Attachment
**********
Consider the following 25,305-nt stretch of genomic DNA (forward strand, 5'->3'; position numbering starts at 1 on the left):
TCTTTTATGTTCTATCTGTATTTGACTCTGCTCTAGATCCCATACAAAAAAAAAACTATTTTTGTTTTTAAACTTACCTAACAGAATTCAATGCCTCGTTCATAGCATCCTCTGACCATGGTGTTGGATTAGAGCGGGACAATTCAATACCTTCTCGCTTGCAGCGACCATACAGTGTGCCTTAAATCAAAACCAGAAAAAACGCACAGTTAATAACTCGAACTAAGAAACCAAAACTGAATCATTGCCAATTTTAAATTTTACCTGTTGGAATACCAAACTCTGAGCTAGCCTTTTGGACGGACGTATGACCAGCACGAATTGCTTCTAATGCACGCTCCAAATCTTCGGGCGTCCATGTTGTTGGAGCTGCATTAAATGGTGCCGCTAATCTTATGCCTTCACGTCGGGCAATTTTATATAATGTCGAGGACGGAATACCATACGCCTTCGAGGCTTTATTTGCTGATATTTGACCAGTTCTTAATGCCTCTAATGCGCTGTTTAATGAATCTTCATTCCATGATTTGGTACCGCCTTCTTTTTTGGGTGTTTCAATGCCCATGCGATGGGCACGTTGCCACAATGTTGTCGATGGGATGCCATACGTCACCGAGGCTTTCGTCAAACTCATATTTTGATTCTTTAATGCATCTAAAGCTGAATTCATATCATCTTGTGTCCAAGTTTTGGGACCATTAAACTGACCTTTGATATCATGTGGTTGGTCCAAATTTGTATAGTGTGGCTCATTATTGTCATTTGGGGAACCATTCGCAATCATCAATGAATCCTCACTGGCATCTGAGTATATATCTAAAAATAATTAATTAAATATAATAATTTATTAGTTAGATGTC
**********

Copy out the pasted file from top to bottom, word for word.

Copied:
Consider the following 25,305-nt stretch of genomic DNA (forward strand, 5'->3'; position numbering starts at 1 on the left):
TCTTTTATGTTCTATCTGTATTTGACTCTGCTCTAGATCCCATACAAAAAAAAAACTATTTTTGTTTTTAAACTTACCTAACAGAATTCAATGCCTCGTTCATAGCATCCTCTGACCATGGTGTTGGATTAGAGCGGGACAATTCAATACCTTCTCGCTTGCAGCGACCATACAGTGTGCCTTAAATCAAAACCAGAAAAAACGCACAGTTAATAACTCGAACTAAGAAACCAAAACTGAATCATTGCCAATTTTAAATTTTACCTGTTGGAATACCAAACTCTGAGCTAGCCTTTTGGACGGACGTATGACCAGCACGAATTGCTTCTAATGCACGCTCCAAATCTTCGGGCGTCCATGTTGTTGGAGCTGCATTAAATGGTGCCGCTAATCTTATGCCTTCACGTCGGGCAATTTTATATAATGTCGAGGACGGAATACCATACGCCTTCGAGGCTTTATTTGCTGATATTTGACCAGTTCTTAATGCCTCTAATGCGCTGTTTAATGAATCTTCATTCCATGATTTGGTACCGCCTTCTTTTTTGGGTGTTTCAATGCCCATGCGATGGGCACGTTGCCACAATGTTGTCGATGGGATGCCATACGTCACCGAGGCTTTCGTCAAACTCATATTTTGATTCTTTAATGCATCTAAAGCTGAATTCATATCATCTTGTGTCCAAGTTTTGGGACCATTAAACTGACCTTTGATATCATGTGGTTGGTCCAAATTTGTATAGTGTGGCTCATTATTGTCATTTGGGGAACCATTCGCAATCATCAATGAATCCTCACTGGCATCTGAGTATATATCTAAAAATAATTAATTAAATATAATAATTTATTAGTTAGATGTC